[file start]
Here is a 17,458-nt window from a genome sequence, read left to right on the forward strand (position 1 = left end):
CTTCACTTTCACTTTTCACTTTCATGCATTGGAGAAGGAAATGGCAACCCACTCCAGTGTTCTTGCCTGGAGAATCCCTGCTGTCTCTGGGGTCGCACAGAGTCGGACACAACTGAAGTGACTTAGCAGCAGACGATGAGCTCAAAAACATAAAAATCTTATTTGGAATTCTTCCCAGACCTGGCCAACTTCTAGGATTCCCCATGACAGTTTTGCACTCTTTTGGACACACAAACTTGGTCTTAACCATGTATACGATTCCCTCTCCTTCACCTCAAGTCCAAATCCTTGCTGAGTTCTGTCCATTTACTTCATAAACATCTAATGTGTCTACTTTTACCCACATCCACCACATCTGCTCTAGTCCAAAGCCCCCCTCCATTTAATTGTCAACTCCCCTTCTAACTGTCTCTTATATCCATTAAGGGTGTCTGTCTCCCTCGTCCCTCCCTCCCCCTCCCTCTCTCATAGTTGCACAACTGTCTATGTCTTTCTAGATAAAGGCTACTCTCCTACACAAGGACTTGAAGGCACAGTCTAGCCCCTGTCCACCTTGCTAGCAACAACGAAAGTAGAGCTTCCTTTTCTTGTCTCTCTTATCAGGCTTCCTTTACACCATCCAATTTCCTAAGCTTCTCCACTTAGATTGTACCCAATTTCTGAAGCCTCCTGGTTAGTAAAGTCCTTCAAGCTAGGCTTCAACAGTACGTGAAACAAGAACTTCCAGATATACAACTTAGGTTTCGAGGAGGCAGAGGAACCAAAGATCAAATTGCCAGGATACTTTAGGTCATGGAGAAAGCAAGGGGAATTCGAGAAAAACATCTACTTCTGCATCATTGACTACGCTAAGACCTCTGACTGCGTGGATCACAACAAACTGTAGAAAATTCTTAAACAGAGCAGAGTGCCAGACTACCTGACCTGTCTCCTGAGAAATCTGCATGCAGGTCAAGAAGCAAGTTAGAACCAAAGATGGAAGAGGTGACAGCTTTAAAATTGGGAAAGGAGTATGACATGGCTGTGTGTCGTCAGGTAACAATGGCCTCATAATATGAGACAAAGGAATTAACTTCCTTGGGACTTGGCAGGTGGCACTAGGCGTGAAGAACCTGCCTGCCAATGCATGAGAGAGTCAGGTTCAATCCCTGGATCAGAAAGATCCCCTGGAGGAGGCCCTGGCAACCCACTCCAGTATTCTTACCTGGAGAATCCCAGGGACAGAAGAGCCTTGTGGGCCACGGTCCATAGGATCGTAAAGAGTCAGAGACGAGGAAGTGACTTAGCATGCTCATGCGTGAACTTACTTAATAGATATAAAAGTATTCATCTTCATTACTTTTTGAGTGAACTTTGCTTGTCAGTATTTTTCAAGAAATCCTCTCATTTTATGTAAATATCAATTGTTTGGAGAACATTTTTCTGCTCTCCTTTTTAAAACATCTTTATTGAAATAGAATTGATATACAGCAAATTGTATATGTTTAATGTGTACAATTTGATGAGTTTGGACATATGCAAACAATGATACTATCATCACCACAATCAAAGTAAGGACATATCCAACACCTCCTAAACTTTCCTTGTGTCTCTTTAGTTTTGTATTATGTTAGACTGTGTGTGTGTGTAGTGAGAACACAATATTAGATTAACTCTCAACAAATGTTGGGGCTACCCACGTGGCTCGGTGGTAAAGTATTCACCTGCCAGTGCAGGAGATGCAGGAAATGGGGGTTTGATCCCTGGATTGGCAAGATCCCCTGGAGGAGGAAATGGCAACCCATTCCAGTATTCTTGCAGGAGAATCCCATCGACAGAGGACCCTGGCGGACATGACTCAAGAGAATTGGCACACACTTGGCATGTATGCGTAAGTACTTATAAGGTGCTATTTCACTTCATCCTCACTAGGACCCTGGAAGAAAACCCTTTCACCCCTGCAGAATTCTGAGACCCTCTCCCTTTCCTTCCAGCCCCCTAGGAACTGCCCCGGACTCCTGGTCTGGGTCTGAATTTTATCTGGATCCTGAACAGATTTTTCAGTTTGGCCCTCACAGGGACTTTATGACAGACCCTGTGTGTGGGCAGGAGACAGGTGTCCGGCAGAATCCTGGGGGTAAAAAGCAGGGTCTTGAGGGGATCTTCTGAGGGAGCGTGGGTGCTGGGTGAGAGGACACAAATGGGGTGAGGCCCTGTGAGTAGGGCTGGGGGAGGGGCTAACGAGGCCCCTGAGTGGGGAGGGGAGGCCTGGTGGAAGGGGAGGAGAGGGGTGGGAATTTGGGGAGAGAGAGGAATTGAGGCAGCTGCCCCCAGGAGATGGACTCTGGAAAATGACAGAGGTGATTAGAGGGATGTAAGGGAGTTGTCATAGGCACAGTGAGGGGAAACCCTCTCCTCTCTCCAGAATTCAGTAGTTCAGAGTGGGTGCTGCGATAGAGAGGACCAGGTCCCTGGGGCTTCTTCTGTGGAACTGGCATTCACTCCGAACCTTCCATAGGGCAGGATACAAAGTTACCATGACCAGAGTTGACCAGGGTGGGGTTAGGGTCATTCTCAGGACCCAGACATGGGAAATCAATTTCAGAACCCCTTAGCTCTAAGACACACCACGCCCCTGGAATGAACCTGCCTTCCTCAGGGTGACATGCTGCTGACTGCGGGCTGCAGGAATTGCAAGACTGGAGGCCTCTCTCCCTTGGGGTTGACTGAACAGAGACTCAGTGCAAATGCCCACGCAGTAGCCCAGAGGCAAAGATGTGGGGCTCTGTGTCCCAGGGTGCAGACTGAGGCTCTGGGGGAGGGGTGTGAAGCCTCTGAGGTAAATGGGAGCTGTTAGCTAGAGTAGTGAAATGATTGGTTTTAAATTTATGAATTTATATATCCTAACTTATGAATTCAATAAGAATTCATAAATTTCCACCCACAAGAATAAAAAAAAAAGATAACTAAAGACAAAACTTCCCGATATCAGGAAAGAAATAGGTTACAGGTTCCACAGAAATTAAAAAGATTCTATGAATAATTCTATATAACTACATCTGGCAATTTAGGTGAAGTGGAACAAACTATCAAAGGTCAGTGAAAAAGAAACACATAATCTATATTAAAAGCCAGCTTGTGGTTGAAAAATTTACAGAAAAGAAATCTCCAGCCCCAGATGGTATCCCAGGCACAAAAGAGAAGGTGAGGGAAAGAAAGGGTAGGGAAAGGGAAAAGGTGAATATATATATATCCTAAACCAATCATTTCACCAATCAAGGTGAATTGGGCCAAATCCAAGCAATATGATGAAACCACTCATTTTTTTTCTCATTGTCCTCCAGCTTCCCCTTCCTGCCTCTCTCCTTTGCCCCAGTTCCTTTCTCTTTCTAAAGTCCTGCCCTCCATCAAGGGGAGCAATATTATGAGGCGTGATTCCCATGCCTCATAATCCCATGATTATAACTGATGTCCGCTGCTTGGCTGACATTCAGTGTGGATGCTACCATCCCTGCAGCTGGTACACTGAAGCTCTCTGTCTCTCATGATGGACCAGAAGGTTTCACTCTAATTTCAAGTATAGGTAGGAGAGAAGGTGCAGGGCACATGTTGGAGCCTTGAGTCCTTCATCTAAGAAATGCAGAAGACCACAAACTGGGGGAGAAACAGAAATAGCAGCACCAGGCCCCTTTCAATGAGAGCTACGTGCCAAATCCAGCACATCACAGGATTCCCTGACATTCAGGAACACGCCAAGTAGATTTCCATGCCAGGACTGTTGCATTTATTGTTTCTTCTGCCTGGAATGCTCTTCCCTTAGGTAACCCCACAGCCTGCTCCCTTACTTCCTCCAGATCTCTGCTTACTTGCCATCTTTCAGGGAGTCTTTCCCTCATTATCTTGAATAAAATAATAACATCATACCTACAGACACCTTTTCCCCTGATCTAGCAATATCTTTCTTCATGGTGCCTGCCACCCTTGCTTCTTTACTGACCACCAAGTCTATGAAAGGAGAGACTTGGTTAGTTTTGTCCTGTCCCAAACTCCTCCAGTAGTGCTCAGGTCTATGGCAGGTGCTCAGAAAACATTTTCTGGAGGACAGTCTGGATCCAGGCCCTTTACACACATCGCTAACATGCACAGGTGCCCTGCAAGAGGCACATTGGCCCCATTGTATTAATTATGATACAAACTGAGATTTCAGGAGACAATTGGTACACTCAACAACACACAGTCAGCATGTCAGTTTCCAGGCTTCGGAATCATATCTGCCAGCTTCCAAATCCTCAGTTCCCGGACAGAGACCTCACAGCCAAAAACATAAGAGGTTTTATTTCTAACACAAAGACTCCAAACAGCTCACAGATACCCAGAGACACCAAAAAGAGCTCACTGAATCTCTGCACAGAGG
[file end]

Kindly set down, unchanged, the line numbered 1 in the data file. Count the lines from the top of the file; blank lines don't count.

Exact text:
Here is a 17,458-nt window from a genome sequence, read left to right on the forward strand (position 1 = left end):